As I said, I’ve never read the novel, but it strikes me this is less “an adaptation” and more “a partial adaptation”. I’m not sure how Maugham fans feel about that. Even more surprising, at least to me, is that it seems no one’s ever attempted a more faithful retelling. There were two more film adaptations, but the last of those was 52 years ago and, from a quick glance at some plot descriptions, it sounds more like they’re remakes of this film than fresh adaptations of the novel. Considering the book is so acclaimed, it’s a wonder someone like the BBC has never given it the miniseries treatment, especially considering it’s been so long since the last film.

It would probably withstand a new treatment, too, because this version is not exactly highly acclaimed. Not that it’s a bad film, but there is only one real reason to watch it: Bette Davis, giving the performance that made her a star. She overcomes a terrible cockney accent (we’re talking Dick Van Dyke-level bad) to map out the sad decline of Mildred, starting out as a rude and dismissive waitress (it’s hard to see what Philip sees in her, but he’s a bit of a drip so we’re not exactly on his side), slipping to a struggling single mother desperately throwing herself at her one-time admirer, to a final terrible state: gaunt, dead-eyed, looking like she’s almost rotting away before our eyes. Maybe it’s not as gruesome as that sounds — this is a ’30s drama, not The Walking Dead — but it’s still striking.

In the film it’s not syphilis that does for her, but tuberculosis, and prostitution is never mentioned, or even really alluded to. The changes were no doubt due to the infamous Production Code. (There are paintings of naked French women all over Philip’s apartment, though, but I guess that counts as Art. Sadly, there’s no meta-funny dialogue about painting anyone like one of his French girls.) Of Human Bondage is often labelled as a Pre-Code film — as coming from that narrow era between the Code being invented and anyone seriously bothering to apply it. The latter came about in 1934, when an amendment to the Code stated that any film released after July 1st 1934 had to receive a certificate of approval before it could be released. Of Human Bondage premiered on June 28th, which I guess is why it gets labelled a Pre-Code film, but it went on wide release from July 20th, so fell under the Code’s new remit after all. The print held by the Library of Congress (used for the US Blu-ray release) even has the Code certificate at the start (it’s #53, if you’re curious).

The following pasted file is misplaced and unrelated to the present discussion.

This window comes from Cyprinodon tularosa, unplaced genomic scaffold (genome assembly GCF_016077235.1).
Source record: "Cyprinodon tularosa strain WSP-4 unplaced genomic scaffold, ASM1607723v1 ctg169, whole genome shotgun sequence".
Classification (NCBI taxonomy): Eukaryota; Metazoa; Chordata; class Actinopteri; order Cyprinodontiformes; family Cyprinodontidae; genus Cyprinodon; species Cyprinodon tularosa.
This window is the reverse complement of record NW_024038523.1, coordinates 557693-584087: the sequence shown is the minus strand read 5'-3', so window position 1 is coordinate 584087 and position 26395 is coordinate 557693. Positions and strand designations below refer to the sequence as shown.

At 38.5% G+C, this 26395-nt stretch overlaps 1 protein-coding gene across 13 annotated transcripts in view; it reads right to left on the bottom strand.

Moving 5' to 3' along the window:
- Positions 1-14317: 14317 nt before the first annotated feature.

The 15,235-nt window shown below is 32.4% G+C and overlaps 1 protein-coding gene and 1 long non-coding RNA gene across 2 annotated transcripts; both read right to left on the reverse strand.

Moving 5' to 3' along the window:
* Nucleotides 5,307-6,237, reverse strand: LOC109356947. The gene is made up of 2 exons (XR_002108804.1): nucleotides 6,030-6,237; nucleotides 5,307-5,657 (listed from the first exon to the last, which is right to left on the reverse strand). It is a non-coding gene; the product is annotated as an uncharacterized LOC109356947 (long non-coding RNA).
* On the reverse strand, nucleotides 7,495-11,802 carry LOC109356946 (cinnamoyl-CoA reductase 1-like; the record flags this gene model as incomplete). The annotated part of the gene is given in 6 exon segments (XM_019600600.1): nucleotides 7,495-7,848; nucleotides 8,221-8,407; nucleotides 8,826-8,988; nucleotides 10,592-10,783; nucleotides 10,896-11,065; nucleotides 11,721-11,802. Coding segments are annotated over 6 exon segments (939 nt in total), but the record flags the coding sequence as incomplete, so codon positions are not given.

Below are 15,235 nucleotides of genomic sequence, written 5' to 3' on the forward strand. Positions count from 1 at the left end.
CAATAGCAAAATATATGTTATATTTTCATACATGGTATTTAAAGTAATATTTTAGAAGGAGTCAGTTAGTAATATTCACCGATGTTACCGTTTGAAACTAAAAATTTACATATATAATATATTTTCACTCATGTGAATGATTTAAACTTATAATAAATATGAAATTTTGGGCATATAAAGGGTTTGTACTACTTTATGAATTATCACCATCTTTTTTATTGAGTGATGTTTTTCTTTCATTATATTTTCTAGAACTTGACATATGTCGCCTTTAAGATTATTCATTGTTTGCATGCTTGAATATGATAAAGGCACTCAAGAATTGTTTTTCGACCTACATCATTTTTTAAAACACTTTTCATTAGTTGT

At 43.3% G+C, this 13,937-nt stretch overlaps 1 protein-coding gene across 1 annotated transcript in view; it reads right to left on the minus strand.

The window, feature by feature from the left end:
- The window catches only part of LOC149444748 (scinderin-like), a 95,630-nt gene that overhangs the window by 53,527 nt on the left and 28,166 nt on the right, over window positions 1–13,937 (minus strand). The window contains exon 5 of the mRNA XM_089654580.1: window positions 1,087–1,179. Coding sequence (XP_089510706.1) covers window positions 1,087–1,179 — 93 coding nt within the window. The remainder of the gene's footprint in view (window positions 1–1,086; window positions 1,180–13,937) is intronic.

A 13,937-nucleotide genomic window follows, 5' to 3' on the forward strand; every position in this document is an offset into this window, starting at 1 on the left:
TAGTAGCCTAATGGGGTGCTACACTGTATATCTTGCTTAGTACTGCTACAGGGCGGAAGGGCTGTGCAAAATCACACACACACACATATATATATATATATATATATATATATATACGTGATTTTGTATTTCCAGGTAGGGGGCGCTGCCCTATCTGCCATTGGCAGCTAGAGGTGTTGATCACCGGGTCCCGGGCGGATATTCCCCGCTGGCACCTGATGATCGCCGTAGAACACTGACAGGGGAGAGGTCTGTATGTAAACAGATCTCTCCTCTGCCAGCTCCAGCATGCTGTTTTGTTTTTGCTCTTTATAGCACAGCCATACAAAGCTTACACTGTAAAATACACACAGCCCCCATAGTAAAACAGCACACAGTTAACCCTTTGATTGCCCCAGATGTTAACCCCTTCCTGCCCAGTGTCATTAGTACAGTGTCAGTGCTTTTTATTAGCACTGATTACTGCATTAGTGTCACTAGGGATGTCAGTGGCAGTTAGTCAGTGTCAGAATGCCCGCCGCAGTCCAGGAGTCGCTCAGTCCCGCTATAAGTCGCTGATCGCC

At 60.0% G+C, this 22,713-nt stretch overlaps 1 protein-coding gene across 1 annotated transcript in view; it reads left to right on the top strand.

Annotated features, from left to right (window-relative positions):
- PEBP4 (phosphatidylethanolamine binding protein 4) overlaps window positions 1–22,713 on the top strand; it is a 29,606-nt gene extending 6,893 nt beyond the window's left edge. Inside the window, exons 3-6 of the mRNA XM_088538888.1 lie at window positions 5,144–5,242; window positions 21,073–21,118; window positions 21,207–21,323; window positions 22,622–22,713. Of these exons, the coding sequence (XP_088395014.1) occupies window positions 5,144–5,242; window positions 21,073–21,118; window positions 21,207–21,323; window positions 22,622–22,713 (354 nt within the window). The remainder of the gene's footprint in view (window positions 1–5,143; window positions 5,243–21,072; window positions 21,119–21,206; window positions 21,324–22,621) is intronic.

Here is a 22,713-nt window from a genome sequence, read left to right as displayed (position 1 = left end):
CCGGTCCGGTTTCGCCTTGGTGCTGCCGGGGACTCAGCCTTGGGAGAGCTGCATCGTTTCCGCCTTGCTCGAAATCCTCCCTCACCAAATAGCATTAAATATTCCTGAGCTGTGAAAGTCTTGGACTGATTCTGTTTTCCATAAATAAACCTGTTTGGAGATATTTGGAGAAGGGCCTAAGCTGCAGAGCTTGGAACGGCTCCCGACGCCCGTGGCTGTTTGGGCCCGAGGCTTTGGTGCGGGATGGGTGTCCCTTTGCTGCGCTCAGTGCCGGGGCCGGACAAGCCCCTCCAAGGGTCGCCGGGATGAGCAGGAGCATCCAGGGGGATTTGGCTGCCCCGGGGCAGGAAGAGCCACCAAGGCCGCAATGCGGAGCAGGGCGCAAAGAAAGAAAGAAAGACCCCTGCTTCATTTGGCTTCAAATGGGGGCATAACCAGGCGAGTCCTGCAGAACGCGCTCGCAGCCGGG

Anyway, back to Mildred: her final degraded state is one of two parts that really mark Davis’ performance out. The other is a monologue delivered after Philip finally rejects her, a screaming force of nature that tears off the screen. Part of its effectiveness lies in the contrast to Davis’ work in the film up to that point, which has been calmer and emotionally reticent, her feelings concealed from Philip because, as it turns out, she has none for him. When she bursts forth with a tumult of fury, an explosive anger based in her lost ability to manipulate this weak man, it’s both a surprise and entirely expected of her selfish character.

When Davis is off screen, it feels like the film is waiting for her to return. Her arc aside, it’s a take-it-or-leave-it damp squib of a drama — there’s nothing wrong with it, it’s just not all that engaging. Howard has definitely been better; his romance with Sally arrives too late to have much emotional weight, though it’s easy to believe he could fall in love with Frances Dee at first sight.